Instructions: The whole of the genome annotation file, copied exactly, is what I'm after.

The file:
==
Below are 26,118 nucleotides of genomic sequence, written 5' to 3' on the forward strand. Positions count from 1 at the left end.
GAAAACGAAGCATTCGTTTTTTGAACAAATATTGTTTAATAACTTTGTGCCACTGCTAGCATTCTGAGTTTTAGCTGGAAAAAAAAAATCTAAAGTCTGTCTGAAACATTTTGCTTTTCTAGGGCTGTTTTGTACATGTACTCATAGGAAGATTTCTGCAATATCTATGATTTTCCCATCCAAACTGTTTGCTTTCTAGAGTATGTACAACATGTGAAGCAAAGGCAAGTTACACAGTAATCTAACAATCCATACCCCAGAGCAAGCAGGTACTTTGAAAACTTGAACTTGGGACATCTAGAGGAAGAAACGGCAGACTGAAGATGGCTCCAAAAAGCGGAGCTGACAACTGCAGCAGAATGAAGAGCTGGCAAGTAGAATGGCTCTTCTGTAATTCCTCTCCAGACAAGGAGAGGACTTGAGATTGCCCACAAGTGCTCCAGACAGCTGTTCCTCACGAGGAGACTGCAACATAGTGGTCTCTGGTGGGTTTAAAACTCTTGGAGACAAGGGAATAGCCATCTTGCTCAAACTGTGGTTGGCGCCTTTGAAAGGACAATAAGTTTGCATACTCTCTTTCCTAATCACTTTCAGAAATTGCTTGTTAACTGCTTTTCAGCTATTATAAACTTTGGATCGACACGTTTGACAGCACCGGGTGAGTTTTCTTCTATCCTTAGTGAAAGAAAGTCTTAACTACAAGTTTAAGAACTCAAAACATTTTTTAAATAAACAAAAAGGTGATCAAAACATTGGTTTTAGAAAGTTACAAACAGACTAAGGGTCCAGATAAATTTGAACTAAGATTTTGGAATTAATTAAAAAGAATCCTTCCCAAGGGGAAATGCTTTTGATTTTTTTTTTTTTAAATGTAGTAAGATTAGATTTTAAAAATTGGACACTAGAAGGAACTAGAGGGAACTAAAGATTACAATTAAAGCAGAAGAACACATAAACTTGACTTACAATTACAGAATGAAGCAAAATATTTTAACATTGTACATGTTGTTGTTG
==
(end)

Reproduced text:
Below are 26,118 nucleotides of genomic sequence, written 5' to 3' on the forward strand. Positions count from 1 at the left end.
GAAAACGAAGCATTCGTTTTTTGAACAAATATTGTTTAATAACTTTGTGCCACTGCTAGCATTCTGAGTTTTAGCTGGAAAAAAAAAATCTAAAGTCTGTCTGAAACATTTTGCTTTTCTAGGGCTGTTTTGTACATGTACTCATAGGAAGATTTCTGCAATATCTATGATTTTCCCATCCAAACTGTTTGCTTTCTAGAGTATGTACAACATGTGAAGCAAAGGCAAGTTACACAGTAATCTAACAATCCATACCCCAGAGCAAGCAGGTACTTTGAAAACTTGAACTTGGGACATCTAGAGGAAGAAACGGCAGACTGAAGATGGCTCCAAAAAGCGGAGCTGACAACTGCAGCAGAATGAAGAGCTGGCAAGTAGAATGGCTCTTCTGTAATTCCTCTCCAGACAAGGAGAGGACTTGAGATTGCCCACAAGTGCTCCAGACAGCTGTTCCTCACGAGGAGACTGCAACATAGTGGTCTCTGGTGGGTTTAAAACTCTTGGAGACAAGGGAATAGCCATCTTGCTCAAACTGTGGTTGGCGCCTTTGAAAGGACAATAAGTTTGCATACTCTCTTTCCTAATCACTTTCAGAAATTGCTTGTTAACTGCTTTTCAGCTATTATAAACTTTGGATCGACACGTTTGACAGCACCGGGTGAGTTTTCTTCTATCCTTAGTGAAAGAAAGTCTTAACTACAAGTTTAAGAACTCAAAACATTTTTTAAATAAACAAAAAGGTGATCAAAACATTGGTTTTAGAAAGTTACAAACAGACTAAGGGTCCAGATAAATTTGAACTAAGATTTTGGAATTAATTAAAAAGAATCCTTCCCAAGGGGAAATGCTTTTGATTTTTTTTTTTTTAAATGTAGTAAGATTAGATTTTAAAAATTGGACACTAGAAGGAACTAGAGGGAACTAAAGATTACAATTAAAGCAGAAGAACACATAAACTTGACTTACAATTACAGAATGAAGCAAAATATTTTAACATTGTACATGTTGTTGTTG